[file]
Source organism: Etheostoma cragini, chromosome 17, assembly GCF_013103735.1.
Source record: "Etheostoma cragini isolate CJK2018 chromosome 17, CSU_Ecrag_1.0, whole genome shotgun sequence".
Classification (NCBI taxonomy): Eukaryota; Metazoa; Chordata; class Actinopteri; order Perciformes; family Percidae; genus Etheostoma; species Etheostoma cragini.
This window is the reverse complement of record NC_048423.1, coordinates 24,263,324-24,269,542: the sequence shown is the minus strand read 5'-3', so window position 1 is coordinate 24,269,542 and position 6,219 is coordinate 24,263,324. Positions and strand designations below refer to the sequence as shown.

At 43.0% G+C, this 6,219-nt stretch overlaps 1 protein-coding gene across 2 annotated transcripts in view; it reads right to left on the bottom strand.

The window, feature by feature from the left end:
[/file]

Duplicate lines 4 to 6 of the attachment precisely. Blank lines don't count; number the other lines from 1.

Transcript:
This window is the reverse complement of record NC_048423.1, coordinates 24,263,324-24,269,542: the sequence shown is the minus strand read 5'-3', so window position 1 is coordinate 24,269,542 and position 6,219 is coordinate 24,263,324. Positions and strand designations below refer to the sequence as shown.

At 43.0% G+C, this 6,219-nt stretch overlaps 1 protein-coding gene across 2 annotated transcripts in view; it reads right to left on the bottom strand.

The window, feature by feature from the left end: